In So Many Words
I suspect that in future years rather than BC and AD we will have BC and PC (Before-COVID and Post- COVID) as this “experience” has had immense effects on all aspects of our lives. To be honest, living in Jeju (Jeju Island is the largest island in South Korea, located in the Jeju Province) has meant that I have had to put up with little disruption of my daily life. Here we have not been under lockdown and while funerals and weddings, for the most part, have been cancelled or low key in the Churches; outside things seem very much as before COVID. While kindergartens were due to close, ours (and I presume others too) was asked to run a skeleton staff to facilitate families where both parents were working. This resulted in about a 75% attendance rate of kids; we were for all intents and purposes open for business.
While society seemed to continue on as normal in many ways, the Churches seemed to have lost their role in society. The Churches provide space for community but were told by the government not to allow large groups of people to gather causing the cancellation of Masses and ceremonies.
From my limited reading of the “lives of the Saints,” in former years when a disease or plague struck, the Church or at least some of its members were in the forefront of taking care of the sick, being with the dying and burying the dead. Those who carried out this great work became acknowledged as Saints. In this pandemic, the Churches have been, more or less, told “to keep out of the way.” The new saints for the most part are the health workers of all and no religion.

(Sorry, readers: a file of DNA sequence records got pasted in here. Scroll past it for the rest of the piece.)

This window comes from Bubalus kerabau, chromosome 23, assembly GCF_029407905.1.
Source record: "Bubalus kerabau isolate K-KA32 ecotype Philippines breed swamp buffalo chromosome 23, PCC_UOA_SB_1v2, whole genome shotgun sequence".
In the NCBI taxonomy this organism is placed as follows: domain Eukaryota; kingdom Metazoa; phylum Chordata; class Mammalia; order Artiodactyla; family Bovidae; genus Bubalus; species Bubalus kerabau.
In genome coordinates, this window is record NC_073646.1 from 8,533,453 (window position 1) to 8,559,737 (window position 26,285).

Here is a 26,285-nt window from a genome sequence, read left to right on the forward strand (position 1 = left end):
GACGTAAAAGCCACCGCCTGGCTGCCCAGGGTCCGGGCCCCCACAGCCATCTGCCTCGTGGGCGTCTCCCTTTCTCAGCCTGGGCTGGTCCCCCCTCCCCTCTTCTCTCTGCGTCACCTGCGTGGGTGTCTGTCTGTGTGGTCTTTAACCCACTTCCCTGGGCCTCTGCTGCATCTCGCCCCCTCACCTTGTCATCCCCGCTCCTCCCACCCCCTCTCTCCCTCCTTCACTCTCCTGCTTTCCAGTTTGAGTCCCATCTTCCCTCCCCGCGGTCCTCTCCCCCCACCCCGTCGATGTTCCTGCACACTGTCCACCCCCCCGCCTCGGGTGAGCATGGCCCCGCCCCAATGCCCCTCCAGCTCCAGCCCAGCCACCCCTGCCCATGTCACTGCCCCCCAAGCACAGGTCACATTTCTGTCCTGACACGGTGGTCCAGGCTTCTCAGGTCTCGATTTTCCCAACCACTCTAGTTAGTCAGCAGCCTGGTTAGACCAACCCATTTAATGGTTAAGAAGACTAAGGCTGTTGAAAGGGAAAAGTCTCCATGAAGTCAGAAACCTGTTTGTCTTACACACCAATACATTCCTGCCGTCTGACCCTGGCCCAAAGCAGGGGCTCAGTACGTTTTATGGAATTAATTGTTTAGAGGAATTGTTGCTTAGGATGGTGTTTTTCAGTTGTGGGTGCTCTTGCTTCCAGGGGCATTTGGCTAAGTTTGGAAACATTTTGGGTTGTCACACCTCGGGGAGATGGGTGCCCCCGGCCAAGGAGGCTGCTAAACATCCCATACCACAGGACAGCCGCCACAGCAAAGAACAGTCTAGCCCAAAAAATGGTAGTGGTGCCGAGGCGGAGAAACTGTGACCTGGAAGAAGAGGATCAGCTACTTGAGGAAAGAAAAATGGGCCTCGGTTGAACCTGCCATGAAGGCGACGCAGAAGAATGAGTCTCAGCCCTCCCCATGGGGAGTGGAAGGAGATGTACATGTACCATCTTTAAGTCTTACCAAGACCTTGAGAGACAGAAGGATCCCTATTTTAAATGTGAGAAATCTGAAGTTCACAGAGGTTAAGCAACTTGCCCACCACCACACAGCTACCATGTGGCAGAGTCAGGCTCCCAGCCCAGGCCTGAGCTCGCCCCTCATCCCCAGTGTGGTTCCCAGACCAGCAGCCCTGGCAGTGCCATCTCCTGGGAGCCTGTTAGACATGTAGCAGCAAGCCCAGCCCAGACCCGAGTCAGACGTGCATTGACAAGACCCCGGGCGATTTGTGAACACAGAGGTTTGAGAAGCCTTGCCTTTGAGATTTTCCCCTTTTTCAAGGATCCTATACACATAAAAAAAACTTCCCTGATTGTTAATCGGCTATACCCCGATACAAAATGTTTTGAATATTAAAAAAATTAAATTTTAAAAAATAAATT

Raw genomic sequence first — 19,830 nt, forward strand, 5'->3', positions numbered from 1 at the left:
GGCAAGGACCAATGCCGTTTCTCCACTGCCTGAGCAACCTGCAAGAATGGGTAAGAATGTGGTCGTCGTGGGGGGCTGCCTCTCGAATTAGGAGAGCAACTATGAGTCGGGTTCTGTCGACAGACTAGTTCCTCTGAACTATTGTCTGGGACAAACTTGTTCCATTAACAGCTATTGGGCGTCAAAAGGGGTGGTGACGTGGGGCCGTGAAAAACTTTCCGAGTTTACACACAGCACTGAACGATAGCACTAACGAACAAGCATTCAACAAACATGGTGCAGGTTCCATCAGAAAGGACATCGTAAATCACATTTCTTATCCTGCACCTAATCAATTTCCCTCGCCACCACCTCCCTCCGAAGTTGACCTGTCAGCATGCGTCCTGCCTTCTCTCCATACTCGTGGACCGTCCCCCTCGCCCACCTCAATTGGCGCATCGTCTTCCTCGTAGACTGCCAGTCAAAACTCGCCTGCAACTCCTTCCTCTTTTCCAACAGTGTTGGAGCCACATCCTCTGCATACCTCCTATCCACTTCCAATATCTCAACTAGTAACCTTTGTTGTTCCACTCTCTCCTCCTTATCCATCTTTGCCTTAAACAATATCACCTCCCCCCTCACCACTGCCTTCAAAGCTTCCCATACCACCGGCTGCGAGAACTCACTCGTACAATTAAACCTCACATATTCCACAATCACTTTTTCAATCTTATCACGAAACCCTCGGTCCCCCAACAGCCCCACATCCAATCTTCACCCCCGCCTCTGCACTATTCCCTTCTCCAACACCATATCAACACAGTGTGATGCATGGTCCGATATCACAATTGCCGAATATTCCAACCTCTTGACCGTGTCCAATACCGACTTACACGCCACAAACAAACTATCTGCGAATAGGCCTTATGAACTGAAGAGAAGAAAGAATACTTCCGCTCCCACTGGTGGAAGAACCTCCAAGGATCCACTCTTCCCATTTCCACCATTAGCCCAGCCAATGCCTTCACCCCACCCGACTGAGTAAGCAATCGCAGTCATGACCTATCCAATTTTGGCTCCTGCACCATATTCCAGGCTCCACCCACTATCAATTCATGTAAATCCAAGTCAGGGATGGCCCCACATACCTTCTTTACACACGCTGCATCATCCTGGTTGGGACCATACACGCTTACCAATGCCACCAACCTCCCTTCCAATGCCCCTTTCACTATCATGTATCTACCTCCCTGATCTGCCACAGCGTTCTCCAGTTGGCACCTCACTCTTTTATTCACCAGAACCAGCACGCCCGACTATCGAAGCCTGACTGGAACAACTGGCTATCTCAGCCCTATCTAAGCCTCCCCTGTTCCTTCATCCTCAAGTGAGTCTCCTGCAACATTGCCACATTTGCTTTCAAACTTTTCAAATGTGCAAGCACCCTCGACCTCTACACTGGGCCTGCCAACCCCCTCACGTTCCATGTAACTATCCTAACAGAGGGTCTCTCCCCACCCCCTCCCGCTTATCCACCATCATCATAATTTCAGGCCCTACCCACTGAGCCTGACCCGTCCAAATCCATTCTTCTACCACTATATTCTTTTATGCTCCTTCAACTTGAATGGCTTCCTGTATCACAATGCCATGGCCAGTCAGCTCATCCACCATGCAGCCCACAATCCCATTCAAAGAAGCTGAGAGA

The new saints for the most part are the health workers of all and no religion.
On Jeju, we are enjoying the cleaner air and reduced pollution as well as the freer roads due to lack of tourists coming to the island. This of course has financial and social repercussions for those depending on tourism for their income.
In Isidore, on the other side the farm, our feed mill, kindergarten, hospice and nursing home are still providing needed services and employment, which will become even more important as the country (and the island) tries to find an alternative economic development model; it seems improbable that we can continue with the “before COVID” model.
the pandemic raises a huge number of issues for the Church and Society and, I think, we should be proactive in deciding the future direction rather than waiting to see what happens and allow “the powers that be” try to return (probably unsuccessfully) to the before-COVID systems and structures. I think it is a “Kairos” moment for Church and Society.
Fr. Michael Riordan lives and works in South Korea.